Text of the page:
Houston's next great taqueria
Historic Houston farmers market replaces Texas comfort food with Netflix star chef's hot new taqueria
Houston restaurant group Underbelly Hospitality continues to evolve as it seeks to match the right restaurant with the right neighborhood. The company’s latest move is to relocate Wild Oats, its Texas comfort food restaurant, from the Houston Farmers Market to Spring Branch and replace it withComalito, a taqueria created by chef award-winning Mexican chef Luis Robledo Richards.
Netflix viewers will recognize Robledo Richards from his role as a judge on Sugar Rush: The Baking Point. He’s also been named the Best Pastry Chef in Latin America by the World’s 50 Best Restaurants. Instead of opening a Houston outpost of Tout Chocolat, his acclaimed chocolate shop in Mexico City, he wanted his first American project to focus on tacos.
“I don’t like fancy stuff,” the chef tells CultureMap. “I love simple things. I love tacos. If we can be successful with a taqueria, something else can come from that.”
Expected to open this fall, Comalita’s tacos will use corn tortillas that will be made onsite. The restaurant will import organic, heirloom corn from Mexico and treat it with a traditional nixtamalization process to make the masa that will become its tortillas. Approximately 1,000-square-feet of the current Wild Oats space will be allocated to tortilla production.
Taco fillings will start with two trompos (vertical spit roasters) — one with pork pastor and another with beef that’s marinated with recado negro, a spice paste from the Yucatan that gives the beef a dark, charred color. Other dishes will be prepared on a plancha, a nod to the comal that’s part of the restaurant’s name. Many of Comalito's ingredients, including spices, produce, and Texas wagyu beef, will be drawn from the market's existing vendors, including R-C Ranch.
To develop the pastor recipe, Robledo Richards said he consulted with local taco experts to identify Mexico City’s 10 best variations. After tasting through the options, he and his chefs developed a pastor that captures their favorite flavors.
“We researched to try to find what Mexico City tacos geeks consider the best. There’s all kinds of guys who publish taco guides. I have friends who have written those,” he says. “We talked about the 10 best pastor tacos in Mexico City. We went to them. This guy the pastor is more spicy, another is sweeter or saltier. That’s how we came up with Comalito’s pastor recipe.”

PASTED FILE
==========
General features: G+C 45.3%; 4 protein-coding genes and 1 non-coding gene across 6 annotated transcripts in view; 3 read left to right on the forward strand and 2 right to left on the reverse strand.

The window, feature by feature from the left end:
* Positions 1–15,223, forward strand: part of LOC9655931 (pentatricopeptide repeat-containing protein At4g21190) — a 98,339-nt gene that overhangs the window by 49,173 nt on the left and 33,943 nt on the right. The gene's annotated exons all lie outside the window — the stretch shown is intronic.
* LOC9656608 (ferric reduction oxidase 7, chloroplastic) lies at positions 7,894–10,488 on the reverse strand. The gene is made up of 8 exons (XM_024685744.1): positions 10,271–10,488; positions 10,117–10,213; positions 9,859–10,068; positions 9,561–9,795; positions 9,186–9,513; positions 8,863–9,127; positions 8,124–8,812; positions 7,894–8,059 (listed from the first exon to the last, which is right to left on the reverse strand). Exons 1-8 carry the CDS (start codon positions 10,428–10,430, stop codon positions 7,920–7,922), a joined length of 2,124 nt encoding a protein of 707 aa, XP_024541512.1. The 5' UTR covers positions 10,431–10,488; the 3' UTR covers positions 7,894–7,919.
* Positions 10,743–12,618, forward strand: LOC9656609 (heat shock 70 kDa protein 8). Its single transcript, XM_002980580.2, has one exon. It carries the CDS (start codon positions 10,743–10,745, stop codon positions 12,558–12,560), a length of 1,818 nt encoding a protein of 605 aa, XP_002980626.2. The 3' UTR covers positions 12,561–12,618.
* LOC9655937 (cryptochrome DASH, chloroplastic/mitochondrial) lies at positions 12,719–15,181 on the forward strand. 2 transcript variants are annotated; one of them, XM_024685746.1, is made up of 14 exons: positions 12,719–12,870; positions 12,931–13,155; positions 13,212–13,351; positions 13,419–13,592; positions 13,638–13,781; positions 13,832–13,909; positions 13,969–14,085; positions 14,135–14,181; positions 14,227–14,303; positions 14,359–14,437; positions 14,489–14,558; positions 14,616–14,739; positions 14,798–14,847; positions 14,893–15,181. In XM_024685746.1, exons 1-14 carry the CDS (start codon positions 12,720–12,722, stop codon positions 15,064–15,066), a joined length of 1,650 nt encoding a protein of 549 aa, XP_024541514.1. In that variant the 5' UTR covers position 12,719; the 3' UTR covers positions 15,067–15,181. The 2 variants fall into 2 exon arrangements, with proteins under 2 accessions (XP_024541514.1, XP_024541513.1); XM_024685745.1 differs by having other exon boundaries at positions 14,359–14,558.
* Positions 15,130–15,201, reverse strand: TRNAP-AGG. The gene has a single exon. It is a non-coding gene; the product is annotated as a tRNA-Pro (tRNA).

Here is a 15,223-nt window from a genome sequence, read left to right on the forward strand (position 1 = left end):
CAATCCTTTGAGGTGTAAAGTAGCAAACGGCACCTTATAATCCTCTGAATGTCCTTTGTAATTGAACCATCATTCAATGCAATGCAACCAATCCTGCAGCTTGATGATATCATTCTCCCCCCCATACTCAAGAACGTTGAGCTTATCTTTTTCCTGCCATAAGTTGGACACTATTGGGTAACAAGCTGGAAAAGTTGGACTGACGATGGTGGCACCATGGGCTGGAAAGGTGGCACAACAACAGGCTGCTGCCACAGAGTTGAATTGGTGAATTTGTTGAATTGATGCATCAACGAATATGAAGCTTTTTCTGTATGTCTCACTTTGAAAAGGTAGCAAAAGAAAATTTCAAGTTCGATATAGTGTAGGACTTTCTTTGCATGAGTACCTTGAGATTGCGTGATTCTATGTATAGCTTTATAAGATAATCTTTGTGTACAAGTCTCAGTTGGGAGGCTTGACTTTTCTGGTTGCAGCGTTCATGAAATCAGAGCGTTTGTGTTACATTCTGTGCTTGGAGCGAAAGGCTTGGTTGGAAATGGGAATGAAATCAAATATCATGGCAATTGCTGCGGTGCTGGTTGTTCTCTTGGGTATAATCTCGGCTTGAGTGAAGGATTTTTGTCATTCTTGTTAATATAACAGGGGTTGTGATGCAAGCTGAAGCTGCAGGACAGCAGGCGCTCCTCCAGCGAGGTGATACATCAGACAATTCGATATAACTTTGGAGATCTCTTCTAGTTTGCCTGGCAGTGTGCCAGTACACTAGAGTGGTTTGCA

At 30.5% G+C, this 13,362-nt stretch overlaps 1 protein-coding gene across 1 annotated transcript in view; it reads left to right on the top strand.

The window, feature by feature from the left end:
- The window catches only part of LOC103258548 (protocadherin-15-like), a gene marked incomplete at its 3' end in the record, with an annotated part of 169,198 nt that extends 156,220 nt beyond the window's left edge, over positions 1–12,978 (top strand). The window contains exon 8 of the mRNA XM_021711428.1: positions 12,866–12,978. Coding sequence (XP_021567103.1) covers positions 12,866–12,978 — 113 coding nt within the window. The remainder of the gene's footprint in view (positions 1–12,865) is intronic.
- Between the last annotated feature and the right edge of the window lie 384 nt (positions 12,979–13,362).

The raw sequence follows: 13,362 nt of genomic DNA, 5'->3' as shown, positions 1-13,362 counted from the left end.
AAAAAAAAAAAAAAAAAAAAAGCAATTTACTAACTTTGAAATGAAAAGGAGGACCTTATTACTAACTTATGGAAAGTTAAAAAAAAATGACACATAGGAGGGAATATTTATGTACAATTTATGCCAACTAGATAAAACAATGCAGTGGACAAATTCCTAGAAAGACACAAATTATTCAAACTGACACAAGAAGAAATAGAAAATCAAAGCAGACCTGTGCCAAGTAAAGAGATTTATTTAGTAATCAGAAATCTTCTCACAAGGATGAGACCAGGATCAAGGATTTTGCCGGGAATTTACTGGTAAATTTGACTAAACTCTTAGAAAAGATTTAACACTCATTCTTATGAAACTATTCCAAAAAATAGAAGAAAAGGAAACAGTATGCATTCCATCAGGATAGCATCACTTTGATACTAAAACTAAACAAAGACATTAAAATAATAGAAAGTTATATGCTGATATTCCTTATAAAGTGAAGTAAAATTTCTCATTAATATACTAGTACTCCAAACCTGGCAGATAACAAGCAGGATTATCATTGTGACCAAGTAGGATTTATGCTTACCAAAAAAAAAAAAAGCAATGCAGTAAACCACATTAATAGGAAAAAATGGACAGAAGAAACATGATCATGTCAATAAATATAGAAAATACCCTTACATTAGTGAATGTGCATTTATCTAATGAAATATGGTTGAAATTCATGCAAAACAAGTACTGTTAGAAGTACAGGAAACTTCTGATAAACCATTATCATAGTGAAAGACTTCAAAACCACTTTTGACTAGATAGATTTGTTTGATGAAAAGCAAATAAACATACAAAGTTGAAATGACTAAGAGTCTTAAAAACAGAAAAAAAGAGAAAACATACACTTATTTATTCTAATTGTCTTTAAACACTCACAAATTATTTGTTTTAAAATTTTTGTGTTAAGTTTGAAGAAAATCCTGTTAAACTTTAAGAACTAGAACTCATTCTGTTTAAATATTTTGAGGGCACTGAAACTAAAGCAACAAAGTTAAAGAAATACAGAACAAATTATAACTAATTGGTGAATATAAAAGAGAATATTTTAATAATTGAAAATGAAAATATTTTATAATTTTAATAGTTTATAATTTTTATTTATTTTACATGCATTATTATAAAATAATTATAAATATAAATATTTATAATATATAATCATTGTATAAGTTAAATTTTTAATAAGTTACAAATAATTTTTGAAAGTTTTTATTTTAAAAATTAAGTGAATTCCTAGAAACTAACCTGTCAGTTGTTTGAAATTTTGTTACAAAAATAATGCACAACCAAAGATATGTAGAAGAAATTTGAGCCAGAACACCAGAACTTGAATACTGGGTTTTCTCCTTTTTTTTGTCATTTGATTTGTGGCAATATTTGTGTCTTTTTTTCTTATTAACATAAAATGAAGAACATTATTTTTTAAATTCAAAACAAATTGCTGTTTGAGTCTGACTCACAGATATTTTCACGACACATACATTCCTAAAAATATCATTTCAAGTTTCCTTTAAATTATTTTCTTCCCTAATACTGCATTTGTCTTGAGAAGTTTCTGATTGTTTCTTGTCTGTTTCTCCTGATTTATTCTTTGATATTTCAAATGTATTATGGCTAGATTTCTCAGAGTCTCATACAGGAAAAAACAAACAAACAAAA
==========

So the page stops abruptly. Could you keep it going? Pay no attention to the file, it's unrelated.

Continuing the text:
On the weekends, Comalito will serve brunch that will include sweet and savory breads and pastries as well as Mexican coffee. Desserts will include the chef’s take on flan, chocolate pudding, and churros.
Comalito’s cocktail program will center around tequila and mezcal-based drinks. “It’s not going to be super complicated. Simple, straightforward, delicious agave drinks, pretty much mezcal and tequila,” Robledo Richards says.
The chef acknowledges that Houstonians have extensive choices when it comes to Mexican restaurants, including Picos, which is owned by his cousin Arnaldo Richards. Still, he sees an opportunity for Comalito to find an audience based on its tortillas, traditional fillings, and agave program.
“I haven’t seen a real, Mexico City taqueria like the one we’re going to make,” he says. “If you go to traditional ones in Mexico City, there’s always something different here. We’re going to do something more in the spirit of a real Mexico City taqueria.”
Once Comalito opens, the chef plans to spend approximately 70-percent of his time in Houston and 30-percent in Mexico City. He’s bringing a team with him to open this restaurant and develop additional concepts that will follow if Comalito is successful.
“I love the city. I love the people. It’s so diverse. There’s so many opportunities to do something besides a taqueria,” he says.
As for Wild Oats, the restaurant will remain open until September 3, which will allow it to participate in Houston Restaurant Weeks. Find its two-course lunch and three-course, $39 dinner menus here.
Developed by chef-partner Nick Fine, Wild Oats tells the story of Texas food by serving classic dishes such as chicken fried steak, chili, and campechana. While it earned praise from critics, it has struggled to find a durable audience at the Houston Farmers Market.
Underbelly Hospitality president Nina Quincy tells CultureMap the company thinks the restaurant will be a better fit for Spring Branch, where it will open a new location this fall that will be paired with a second location of Underbelly Burger. She acknowledges that Wild Oats first iteration offered up too many dishes that were personal to Fine — such as the cornbread-stuffed, bacon-wrapped quail he made on hunting trips with his father — without including more iconic Texas classics like San Antonio-style puffy tacos.
“We’re going to stay true to what we do and have creative dishes with great ingredients,” Quincy says. “We’re going to have dishes that are recognizable as Texas without having to tell people a story.”
Of course, she’s thrilled to be working with Robledo Richards on a taqueria that she’s confident will be a better fit for the Houston Farmers Market.
“If you don’t love tacos, you’re not allowed to live in Texas. I think that’s in the Constitution. You can quote me on that,” she says.
Between closing GJ Tavern, opening Italian seafood restaurant Pastore, and relocating Wild Oats, Underbelly Hospitality will complete a series of moves designed to ensure its financial success going forward. Recently, the company has made a number of key hires, including CultureMap Tastemaker Awards Bartender of the Year winner Sarah Troxell, culinary director Scott Muns, and Pastore chef (and Tastemaker Awards nominee) Jeff Potts. Working with a chef of Robledo Richards’ caliber only strengthens that.
“I can’t wait to eat his food. I’m really excited,” she says.